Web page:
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Dear Mr. Coronavirus: Thank You For The Lemons. We're Making Lemonade.
Chaos and panic are everywhere. The stock market is down big! 401k and IRA balances are down the toilet. Everyone is losing money. Investors are scrambling to find winning investing strategies to stop the money hemorrhage. Everyone is busy blaming the coronavirus pandemic for the current stock market headwinds. But they fail to see the plethora of early Christmas presents that is right in front of their eyes. As the saying goes, "When life gives you lemons, make lemonade." And lemonade you should be making right now because the coronavirus has dropped lemons everywhere!
Coronavirus: the impact on capital gains and dividends
The coronavirus has utterly destroyed capital gains. Large-cap, mid-cap, small-cap stocks investors are getting hardly any returns from capital gains. Many investors have gone on massive sell-offs sprees to stop the bleeding. Some who have sold off may experience what we call "mutual fund separation anxiety disorder" when the market starts showing signs of a rebound. They will be left wondering whether or not they had made the right call. With capital gains missing in action, others have turned to dividend-paying equities.
Dividends are a portion of earnings or profits that a company pays to shareholders of a stock, index fund or mutual fund. Investing in dividend-paying equities during the slump is a great way to re-align portfolios and generate income. Instead of focusing too much on the bygone capital gains and dividends, we think investors would be wise to take a great look at the current marketplace where lemons abound. By lemons, we mean stocks--stocks that are deeply discounted. Investors need not be fearful to grab those lemons and make lemonade.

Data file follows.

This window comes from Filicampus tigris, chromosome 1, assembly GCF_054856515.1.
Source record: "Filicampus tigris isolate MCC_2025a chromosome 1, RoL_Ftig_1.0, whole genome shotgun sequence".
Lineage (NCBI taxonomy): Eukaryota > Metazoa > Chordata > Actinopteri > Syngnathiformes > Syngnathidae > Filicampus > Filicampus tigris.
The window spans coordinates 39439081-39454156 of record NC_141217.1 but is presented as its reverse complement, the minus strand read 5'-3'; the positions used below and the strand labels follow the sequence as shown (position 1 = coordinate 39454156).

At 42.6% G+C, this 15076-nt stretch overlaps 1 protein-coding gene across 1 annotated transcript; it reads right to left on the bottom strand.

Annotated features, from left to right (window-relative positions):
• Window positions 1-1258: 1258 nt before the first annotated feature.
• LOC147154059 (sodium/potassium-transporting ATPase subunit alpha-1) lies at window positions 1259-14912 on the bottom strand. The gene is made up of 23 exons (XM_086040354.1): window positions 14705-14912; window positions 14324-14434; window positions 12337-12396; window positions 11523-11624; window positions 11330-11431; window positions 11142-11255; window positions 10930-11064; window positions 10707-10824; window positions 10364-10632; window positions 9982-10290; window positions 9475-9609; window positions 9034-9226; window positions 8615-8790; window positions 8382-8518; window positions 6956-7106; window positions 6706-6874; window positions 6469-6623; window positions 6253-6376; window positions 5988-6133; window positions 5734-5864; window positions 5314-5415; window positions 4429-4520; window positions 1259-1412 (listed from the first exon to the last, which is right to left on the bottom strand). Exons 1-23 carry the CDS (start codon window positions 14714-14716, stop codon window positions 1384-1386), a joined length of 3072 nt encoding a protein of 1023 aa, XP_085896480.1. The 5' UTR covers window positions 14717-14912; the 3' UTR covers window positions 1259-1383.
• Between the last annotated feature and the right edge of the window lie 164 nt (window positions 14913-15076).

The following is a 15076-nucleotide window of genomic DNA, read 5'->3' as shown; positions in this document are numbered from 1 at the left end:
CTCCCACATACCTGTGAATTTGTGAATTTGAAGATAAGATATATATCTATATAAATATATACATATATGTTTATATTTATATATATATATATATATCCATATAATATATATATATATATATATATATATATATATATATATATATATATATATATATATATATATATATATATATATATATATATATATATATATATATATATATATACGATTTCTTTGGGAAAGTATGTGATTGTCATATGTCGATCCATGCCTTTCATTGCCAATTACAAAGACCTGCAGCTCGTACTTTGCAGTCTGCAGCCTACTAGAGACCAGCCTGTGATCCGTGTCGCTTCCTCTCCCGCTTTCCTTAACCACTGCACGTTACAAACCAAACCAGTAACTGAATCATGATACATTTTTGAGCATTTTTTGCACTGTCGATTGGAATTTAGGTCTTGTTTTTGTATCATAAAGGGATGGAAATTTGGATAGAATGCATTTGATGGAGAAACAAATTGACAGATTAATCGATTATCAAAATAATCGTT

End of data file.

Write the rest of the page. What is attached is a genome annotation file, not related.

Be Fearful When Others Are Greedy and Greedy When Others Are Fearful.Warren Buffet, Legendary investor
Where are the lemons?
There are great stock deals from virtually every market sector. The real estate sector has been hammered pretty hard. This has created very attractive real estate investment trusts (REITs) stocks deals. Maybe you you've always liked large technology stocks. If that's the case, Amazon, Google, Apple, Microsoft, Adobe, etc., may now be great lemons to squeeze into your portfolio. How about the airline industry? This sector has been destroyed by the coronavirus as well! Delta Airlines, American Airlines and other airlines stocks picked up altitude on 03/24/2020, as Congress is currently considering throwing them a life line.
The financial sector is also a pretty attractive place to look for lemons. For example, Bank of America, JP Morgan Chase, Goldman Sachs, Wells Fargo, Citigroup, Inc stocks have become very affordable.
The bottom line
The coronavirus pandemic has created very lucrative stock market opportunities. Stocks have never been so cheap. We've picked up a few lemons ourselves, including SEDG, INTC, ABBV and a few REIT stocks. The lemonade you make right now may not smell like fresh-cut lemons, but it will be once the coronavirus pandemic dust settles.
Remember whatever you do, don't chase yields. Depressed stock prices have inflated yields. Focus on the entire fundamentals and balance sheet; once a company starts going under, the dividend is the first to get cut. For example, both Boeing and Ford Motor Company have recently suspended their dividend program.
What great lemons are you considering squeezing during this slump? Please share with us below in the comment section. Don't forget to subscribe.
Disclosure: We are holder of SEDG, ABBV and INTC. We wrote this article ourselves. It expresses our opinions. We do not receive compensation from the companies highlighted, nor do we have any business relationships with those companies. This should not be construed as investing advice. This article contains an affiliate link to an investment product. We may receive a commission through this link when you join the partner. Our full disclaimer.
At this point this is a nonevent for me financially. I’m set whatever happens to the market and I’m fully invested and will stay that way, except for several years worth of expenses in a cash bucket. But 1987, 2000 and 2008 were in my accumulation phase and while they were painful at the time I was all stock and never sold a share. That’s why I don’t have to care now if I lose a little ($500K as of today) because that’s not money I need. Plus most likely that will come back in time.
Very great input there. But $500K loss? ouch...Like you said, it will come back in time. The market is saturated with deeply discounted stocks and what a great time to buy! As always, thank you for your input.